Symbolism - Korean mystic shamanism - Hourglass [and the double-headed changgo drum]
Type of Spiritual Experience
A description of the experience
Shamanism, music and the soul – Keith Howard
In Korea, the symbolism of the frame drum has, of necessity, disappeared in the ubiquitous drum, the double-headed hourglass-shaped changgo or changgu. The two drumheads create a sealed body that lacks any opening; the practitioner cannot sing into the instrument, it cannot be metamorphosed into a boat or a horse, and it cannot function as a channel between the worlds of spirits and men.
In the south-west, it gains greater symbolic significance when a branch of bamboo encased in a knotted piece of paper, the sondae, is threaded through the drum's thongs to become a temporary resting place for the deceased's soul. Upended, the drum is beaten by the shaman as she welcomes the spirit of pox: the danger inherent in addressing this spirit means she and the deceased must stand (hence, she tums the drum on end, and strikes just one drumhead).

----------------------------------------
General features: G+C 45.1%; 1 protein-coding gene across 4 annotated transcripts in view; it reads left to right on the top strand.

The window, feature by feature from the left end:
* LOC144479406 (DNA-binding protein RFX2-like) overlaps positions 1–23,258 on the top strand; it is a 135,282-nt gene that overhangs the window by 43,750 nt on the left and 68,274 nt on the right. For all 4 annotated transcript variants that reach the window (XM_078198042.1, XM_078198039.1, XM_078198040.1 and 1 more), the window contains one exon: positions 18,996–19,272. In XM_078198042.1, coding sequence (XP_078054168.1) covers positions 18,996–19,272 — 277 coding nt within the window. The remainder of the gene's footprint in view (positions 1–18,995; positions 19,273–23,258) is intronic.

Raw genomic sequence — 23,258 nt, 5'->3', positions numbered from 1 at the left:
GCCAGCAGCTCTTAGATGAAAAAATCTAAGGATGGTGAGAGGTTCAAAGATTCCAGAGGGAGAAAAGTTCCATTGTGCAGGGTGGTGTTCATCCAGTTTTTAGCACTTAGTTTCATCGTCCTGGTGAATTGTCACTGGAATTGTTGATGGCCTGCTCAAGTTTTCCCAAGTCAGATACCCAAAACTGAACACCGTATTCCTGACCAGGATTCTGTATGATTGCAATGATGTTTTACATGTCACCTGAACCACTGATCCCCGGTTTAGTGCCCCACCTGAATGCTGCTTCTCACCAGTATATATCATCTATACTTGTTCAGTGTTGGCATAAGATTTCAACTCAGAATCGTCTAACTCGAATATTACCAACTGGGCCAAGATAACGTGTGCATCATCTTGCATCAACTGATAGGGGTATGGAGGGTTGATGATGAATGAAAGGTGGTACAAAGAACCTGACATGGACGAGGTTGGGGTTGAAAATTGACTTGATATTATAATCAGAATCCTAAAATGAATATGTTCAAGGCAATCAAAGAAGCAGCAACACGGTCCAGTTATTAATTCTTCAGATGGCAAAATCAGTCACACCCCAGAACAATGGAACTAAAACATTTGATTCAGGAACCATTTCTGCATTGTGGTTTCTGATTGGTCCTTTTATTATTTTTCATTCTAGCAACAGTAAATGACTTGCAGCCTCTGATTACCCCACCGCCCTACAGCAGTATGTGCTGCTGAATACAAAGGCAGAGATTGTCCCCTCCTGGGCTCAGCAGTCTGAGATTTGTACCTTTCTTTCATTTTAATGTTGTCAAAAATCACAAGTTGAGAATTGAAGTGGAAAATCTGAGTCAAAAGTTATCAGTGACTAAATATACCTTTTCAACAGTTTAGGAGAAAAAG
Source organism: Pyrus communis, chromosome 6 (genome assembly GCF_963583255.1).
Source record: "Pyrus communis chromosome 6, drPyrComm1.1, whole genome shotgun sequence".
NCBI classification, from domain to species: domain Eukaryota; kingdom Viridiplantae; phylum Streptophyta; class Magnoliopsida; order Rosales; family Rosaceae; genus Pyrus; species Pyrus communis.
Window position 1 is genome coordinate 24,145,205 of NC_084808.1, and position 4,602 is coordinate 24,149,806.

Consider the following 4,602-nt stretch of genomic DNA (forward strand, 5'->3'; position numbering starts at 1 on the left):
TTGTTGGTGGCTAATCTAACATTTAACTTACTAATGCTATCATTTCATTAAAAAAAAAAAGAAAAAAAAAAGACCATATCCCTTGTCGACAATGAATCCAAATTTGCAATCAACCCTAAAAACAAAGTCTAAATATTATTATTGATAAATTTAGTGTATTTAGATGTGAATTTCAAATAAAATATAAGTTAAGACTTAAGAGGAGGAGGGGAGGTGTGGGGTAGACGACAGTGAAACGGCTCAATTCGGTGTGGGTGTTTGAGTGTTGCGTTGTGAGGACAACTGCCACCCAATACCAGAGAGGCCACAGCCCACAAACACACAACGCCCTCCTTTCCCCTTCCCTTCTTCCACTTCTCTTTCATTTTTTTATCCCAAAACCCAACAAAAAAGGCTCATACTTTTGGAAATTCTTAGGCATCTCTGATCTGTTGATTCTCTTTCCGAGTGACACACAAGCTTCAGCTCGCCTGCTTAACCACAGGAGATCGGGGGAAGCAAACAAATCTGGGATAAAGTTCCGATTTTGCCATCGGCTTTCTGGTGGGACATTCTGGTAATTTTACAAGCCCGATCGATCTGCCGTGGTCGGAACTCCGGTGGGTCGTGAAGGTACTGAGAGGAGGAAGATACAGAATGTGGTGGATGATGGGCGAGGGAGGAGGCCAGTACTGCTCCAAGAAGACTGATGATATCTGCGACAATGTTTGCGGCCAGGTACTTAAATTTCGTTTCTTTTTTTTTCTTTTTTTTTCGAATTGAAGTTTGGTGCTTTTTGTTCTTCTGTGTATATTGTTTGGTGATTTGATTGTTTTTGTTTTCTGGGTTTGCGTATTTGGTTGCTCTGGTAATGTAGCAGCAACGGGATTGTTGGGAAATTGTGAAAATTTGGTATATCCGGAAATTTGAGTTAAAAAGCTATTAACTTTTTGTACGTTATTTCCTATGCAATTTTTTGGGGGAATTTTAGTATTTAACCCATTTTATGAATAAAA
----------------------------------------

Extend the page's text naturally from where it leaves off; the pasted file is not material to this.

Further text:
On the southern Cheju island there were no changgo until after 1945, and a pottery or gourd water vessel, the hobok, sufficed. This was partially filled with water and struck with the palms of the hands or with a small stick. A similar instrument known as the mul pagaji or mul changgu was sometimes used in parts of the south-western Cholla province. This was a gourd placed upside down in a bowl of water, which resonated when struck. Early in the twentieth century it is reported to have been common in rites of passage for childbirth and marriage conducted by a shaman. A colloquial term, toshin, combines the idea of prayer with an onomatopoeic representation of the sound.